I am going to write an ongoing reply as i have some things to do around the house, as the spring weather is something, plus i am headed out of the country on Friday.
I thought I would start with a name product of a material as this is what My Dad and i used when we needed the material as it has a great and long lasting reputation of quality. http://www.ampcometal.com/documents/datasheets/ampco_alloy_brochure.pdf
We used to rebuild a lot of punch presses in the early days. My Dad especially worked for Huot in Saint Paul who made and still make tool boxes and North Star Steel a big punch press house in Minneapolis. I can recall being in my late teens scraping ball sockets, crank shaft bearings, caps, Rams and hold downs. Back then that's what was used as wear-strips. (more later on why).
On the bearing throws, ball sockets and bearing bushings we bought Amco 8 shaft and for the ways, hold downs and gibs we used Amco 18 plate. In the link i attached they explain the chemical mixtures and what and why it is used for. I don't want to get into that technical stuff as some love to bloviate on that. When we used it we would always rough scrape to 2 to 5 PPI and flat before we epoxy glued it to the ways plus we would drill, tap and countersink holes in it so we would also bolt it on.
Manytimes we were replacing the bronze as it came that way from the new machine builders and wore out. A punch press is a simple machine and the way systems are simple double v's or box ways. The Ram needs to be scraped square to the bottom and aligned to the bolster plate. It is tough and can be machined and scraped. I was just talking yesterday about Timesavers Lapping compound and where I saw it used one time was with a Bliss factory Tech that was working on a large press in the GE Plant in MPLS. The press needed a new crankshaft bearing. We were hired to assist the guy and instead of scraping the bearing and cap to the crank, he mixed up the yellow lapping compound, put on the cap loosely and ran the machine for a while..added some more compound, tightened the cap until it was tight and lapped in the bearing. Then cleaned it, scraped in oil pockets, ground in oil grooves and put it together.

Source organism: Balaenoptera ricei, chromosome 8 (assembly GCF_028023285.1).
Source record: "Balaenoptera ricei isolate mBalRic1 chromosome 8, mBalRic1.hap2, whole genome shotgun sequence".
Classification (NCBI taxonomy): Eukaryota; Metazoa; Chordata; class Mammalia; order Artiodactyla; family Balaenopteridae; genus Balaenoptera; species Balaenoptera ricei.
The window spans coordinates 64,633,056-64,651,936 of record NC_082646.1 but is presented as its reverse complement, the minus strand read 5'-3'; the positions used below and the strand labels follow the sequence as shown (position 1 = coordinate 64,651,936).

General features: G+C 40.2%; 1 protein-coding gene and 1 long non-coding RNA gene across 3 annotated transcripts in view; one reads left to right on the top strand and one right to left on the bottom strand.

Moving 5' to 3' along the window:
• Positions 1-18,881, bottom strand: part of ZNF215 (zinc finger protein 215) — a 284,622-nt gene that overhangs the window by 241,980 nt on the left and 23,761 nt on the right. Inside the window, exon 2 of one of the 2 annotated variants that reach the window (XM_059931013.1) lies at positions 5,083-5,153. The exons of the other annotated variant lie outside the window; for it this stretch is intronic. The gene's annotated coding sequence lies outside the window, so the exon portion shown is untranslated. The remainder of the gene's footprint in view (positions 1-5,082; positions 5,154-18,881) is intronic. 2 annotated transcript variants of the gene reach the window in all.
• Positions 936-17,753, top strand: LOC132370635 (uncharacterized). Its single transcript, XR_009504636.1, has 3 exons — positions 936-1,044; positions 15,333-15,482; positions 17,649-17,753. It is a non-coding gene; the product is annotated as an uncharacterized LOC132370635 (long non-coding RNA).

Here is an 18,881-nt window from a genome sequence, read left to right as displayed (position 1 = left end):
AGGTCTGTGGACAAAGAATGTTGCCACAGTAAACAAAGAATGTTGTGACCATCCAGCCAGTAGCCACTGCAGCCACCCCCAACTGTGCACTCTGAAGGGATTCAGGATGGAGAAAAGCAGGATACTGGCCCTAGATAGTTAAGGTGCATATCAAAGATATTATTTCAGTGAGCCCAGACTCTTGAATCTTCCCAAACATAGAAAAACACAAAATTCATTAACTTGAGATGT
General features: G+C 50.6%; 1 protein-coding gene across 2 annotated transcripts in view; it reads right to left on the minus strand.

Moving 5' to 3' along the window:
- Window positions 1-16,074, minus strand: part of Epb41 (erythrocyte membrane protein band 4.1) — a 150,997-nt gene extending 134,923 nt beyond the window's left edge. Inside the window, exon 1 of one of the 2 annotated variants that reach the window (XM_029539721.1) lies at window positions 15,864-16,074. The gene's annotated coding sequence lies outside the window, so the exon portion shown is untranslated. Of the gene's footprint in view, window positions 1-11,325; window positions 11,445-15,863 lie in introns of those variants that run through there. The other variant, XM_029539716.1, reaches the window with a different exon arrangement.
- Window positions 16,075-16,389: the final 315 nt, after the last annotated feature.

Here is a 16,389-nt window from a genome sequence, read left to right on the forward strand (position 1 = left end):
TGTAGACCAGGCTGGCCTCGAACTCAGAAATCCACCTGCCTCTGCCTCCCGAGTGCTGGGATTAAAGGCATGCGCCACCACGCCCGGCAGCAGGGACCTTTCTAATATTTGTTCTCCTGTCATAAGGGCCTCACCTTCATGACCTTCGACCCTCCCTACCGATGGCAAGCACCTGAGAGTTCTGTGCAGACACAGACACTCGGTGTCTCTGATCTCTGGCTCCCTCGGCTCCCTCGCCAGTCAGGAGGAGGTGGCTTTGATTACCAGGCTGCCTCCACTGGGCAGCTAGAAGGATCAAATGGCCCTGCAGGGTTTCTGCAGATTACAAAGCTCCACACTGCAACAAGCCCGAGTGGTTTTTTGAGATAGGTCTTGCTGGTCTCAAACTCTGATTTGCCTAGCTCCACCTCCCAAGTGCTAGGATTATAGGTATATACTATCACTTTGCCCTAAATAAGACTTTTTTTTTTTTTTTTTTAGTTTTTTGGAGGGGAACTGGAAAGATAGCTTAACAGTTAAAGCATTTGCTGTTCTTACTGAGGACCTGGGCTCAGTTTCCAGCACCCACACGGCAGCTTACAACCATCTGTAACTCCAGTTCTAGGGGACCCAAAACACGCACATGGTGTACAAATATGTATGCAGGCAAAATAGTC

We also used Amco 18 on G&L and Lucus Horizontal Boring Bars saddle ways and gibs, I have also used Nylatron on a Bullard HBB too. One doesn't see Bullard Horizontal Bars to often, but they exist.
The first time I saw Turcite was when I was a contractor at Midwestern Machinery (MWM) in MPLS. My Dad, brother and I were there rebuilding all kinds of machines and using bronze and Phenolic wear-strips. MWM sold a Gleason Curvic coupling grinder to Garrett Aero-Space in Phoenix and I flew down there so they could show me how to install Turcite and scrape it. They were buying new machines from Gleason and installing Turcite on the ways. They explained the reason they did that was because when the original cast iron box ways needed .001" clearance for the oil film to lubricate the ways. But when they indexed the part and the locking pin (lever) engaged the vibration would sometimes move the saddle over the .001" clearance and ruin the curvic coupling they were grinding. I have other instances of using it and Moglice I will share later. Rich